Oli always had the gift of the gab, and entertained us all with witty repartees and wild promises, but he did precious little to alleviate the plight of earthquake survivors — or indeed the whole country reeling under the aftershocks of the blockade. In his valedictory speech to Parliament on Sunday, he cited the trade and transit pact with China as “historic”: a treaty, if implemented by future governments, could reduce Nepal’s dependence on India, and thereby reduce New Delhi’s political leverage in Kathmandu. He also showed his presence of mind by sending a Nepal Airlines plane to bring back the Nepalis killed in a bomb in Kabul.

As the new Prime Minister, Dahal will have to outperform Oli in all departments if he wants to revive his party through the next elections. And he will have to find solutions to vexing problems —within the country, not elsewhere—that he will face.

 


KC calls off fast

Monday, July 25th, 2016
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Govinda KC breaks his fast by drinking juice offered by a TUTH patient. Pic: Bikram Rai

Govinda KC ended his eighth fast-unto-death on his 16th day, following a 4-point agreement with the government.

He drank a glass of juice offered by patients at Tribhuvan University Teaching Hospital to break his fast, and said that all should unite to end the existing institutional mafia in Nepal’s medical sector.

In a meeting between the government team and KC’s representatives on Sunday, it was agreed that the properties of Manmohan Memorial Institute of Health Sciences will be purchased by the National Academy of Medical Sciences (Bir Hospital). The government will provide grants to Bir Hospital for this to take place, and the hospital will run extended programs under the same Manmohan name.

Both sides concurred that the government does not need to take action to impeach the Chief of the Commission for the Investigation of Abuse of Authority (CIAA), Lokman Singh Karki  — which had been one of KC’s demands — stating the issue falls under the jurisdiction of the Parliament, where a parliamentary committee is looking into the matter.

The negotiators also agreed to amend the Health Profession Education Commission Bill: allocating up to 75 per cent of scholarships in government-owned medical colleges, establishing at least one medical college in all provinces, and prohibiting the opening of new medical colleges in Kathmandu for the next 10 years.

It was also decided that previous agreements would be implemented, such as the formation of a commission to regulate the MBBS medical entrance exams, and to determine the seat allocations and fees for the medical colleges.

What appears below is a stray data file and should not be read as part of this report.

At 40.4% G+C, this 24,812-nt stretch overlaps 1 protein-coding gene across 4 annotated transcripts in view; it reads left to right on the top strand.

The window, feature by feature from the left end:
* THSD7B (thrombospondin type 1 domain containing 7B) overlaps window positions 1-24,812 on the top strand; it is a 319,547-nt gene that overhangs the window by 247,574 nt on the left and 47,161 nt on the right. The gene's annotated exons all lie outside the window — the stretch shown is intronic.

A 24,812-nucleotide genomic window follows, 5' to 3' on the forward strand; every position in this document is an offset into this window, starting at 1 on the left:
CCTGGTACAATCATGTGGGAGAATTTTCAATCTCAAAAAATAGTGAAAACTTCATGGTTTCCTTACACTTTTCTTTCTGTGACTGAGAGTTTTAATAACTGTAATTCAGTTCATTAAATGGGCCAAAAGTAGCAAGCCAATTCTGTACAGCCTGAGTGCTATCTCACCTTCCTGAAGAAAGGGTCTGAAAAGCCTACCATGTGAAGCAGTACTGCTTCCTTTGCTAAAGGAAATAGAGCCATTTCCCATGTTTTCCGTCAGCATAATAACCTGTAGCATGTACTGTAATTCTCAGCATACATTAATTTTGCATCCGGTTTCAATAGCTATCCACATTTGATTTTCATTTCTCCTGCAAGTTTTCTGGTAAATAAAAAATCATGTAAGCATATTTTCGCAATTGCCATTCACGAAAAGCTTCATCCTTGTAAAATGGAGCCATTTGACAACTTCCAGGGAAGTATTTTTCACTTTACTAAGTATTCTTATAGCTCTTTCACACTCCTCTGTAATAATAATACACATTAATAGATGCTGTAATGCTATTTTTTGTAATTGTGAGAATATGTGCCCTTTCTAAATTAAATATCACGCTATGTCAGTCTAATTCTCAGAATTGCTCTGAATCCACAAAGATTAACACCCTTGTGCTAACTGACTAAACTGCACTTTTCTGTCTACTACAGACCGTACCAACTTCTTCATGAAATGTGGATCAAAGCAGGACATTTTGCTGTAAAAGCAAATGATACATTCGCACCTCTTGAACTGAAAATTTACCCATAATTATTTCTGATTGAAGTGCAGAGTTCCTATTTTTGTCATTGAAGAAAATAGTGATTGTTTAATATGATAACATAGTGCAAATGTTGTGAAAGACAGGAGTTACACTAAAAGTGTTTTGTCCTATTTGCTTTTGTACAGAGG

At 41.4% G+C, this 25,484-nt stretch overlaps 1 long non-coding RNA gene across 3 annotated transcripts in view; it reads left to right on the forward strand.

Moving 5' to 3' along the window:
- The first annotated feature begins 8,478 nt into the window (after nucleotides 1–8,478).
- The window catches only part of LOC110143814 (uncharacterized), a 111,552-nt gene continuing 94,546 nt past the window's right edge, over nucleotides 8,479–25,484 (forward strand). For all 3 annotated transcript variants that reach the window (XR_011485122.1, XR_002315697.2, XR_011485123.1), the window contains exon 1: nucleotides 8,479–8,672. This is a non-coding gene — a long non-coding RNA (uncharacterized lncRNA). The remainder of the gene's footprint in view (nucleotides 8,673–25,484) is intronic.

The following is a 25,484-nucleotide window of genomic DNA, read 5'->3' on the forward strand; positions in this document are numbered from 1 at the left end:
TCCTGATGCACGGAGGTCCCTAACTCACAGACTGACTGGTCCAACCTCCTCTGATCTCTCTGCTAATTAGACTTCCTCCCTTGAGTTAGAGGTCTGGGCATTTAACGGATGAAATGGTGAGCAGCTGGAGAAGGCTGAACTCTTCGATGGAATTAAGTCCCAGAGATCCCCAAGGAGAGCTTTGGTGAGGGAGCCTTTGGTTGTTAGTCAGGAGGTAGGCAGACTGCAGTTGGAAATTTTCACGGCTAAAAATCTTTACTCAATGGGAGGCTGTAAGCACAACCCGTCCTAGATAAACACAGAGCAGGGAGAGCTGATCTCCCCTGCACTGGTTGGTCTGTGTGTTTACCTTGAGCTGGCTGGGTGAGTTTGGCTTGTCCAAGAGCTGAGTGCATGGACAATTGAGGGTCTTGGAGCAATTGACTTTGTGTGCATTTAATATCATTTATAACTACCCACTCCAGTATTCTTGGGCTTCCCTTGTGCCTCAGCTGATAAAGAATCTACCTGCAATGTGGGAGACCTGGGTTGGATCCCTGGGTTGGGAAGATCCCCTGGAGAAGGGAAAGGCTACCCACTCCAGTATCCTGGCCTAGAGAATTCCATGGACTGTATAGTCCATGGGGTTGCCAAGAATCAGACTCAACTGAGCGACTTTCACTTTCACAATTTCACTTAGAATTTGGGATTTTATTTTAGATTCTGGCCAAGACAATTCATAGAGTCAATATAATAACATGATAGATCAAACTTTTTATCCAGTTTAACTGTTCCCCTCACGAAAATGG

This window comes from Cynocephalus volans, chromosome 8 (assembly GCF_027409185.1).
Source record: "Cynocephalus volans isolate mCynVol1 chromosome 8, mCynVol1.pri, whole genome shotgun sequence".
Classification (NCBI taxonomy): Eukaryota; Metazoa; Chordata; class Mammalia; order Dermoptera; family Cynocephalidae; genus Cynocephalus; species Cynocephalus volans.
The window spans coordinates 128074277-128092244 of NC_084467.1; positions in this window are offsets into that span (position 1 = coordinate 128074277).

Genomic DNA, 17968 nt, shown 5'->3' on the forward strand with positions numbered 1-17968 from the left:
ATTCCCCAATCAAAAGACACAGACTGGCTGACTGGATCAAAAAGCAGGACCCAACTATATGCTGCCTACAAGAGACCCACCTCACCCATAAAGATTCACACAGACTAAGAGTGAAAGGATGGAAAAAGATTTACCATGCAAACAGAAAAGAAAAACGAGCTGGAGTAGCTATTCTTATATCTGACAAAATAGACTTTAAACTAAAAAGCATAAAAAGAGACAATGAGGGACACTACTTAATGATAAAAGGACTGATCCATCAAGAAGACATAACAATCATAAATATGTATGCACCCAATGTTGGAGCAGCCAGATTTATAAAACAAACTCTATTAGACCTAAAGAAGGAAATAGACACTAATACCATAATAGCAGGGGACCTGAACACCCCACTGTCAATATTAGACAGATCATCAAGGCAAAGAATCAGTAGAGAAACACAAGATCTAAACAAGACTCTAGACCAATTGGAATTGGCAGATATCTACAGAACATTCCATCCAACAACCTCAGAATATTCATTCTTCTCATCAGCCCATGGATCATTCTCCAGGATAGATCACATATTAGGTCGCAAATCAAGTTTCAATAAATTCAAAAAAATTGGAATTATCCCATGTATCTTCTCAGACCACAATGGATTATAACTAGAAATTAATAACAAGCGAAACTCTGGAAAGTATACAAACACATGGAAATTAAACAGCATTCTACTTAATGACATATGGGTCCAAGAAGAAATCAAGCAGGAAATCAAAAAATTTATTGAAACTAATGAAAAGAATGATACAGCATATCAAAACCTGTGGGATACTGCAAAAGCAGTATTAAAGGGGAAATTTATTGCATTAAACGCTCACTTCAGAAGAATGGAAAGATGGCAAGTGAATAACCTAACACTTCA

Secretary at the Health Ministry Senendra Raj Uprety, who led the government team, was also present at the TUTH when KC called off his fast.


PM Oli resigns

Sunday, July 24th, 2016
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PM KP Oli informs Parliament about his resignation on Sunday. Photo: Bikram Rai

Prime Minister KP Oli resigned on Sunday ahead of a no-confidence vote which he looked likely to lose.

Delivering a long speech, Oli informed Parliament that he had already submitted his resignation to President Bidya Bhandari.

CPN (Maoist-Centre) Chair Pushpa Kamal Dahal had filed a no-confidence motion against the Oli government on Friday, accusing him of being ‘anti-federalist’ and ‘being close to those political forces that want to revive the monarchy’.

But the real reason for the CPN (Maoist-Centre)’s withdrawal of its support to the UML government was Oli’s refusal to implement a power-sharing deal with Dahal. In May, Oli had saved his government by promising to hand over power to Dahal after the budget was announced.

But Oli denied having made any such agreement with Dahal, resulting in the CPN (Maoist-Centre)’s decision to pull out of the government by signing another power-sharing deal, this time with the NC.

Ahead of Sunday’s voting, two fringe parties that had been in the ruling coalition – the MJF (D) and the RPP – also quit the ruling coalition.

President Bidya Bhandari will now urge all the political parties to form a new government. Dahal is set to lead the new government, backed by the main opposition NC and other fringe parties.

Meanwhile, Govinda KC’s hunger strike demanding reforms in the medical education sector and the impeachment of the CIAA Chief Lokman Singh Karki entered its 15th day on Sunday – his longest ever fast-unto-death. The major parties have been too preoccupied in their efforts to topple the Oli government and forge a new coalition, and have not paid attention to KC’s demands.

Students and youth activists have been staging protest rallies in support of KC. They demonstrated outside Karki’s office on Sunday. Police ran batons to disperse them, and arrested at least 19 protesters, who subsequently staged a hunger strike in police custody demanding the reasons for their arrest.

 


#IamwithDrKC

Saturday, July 23rd, 2016
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Pic: Bikram Rai

As the government has failed to address the demands of Govinda KC, who is into the fourteenth day of his fast-unto-death, thousands of supporters gathered at Maitighar Mandala on Saturday.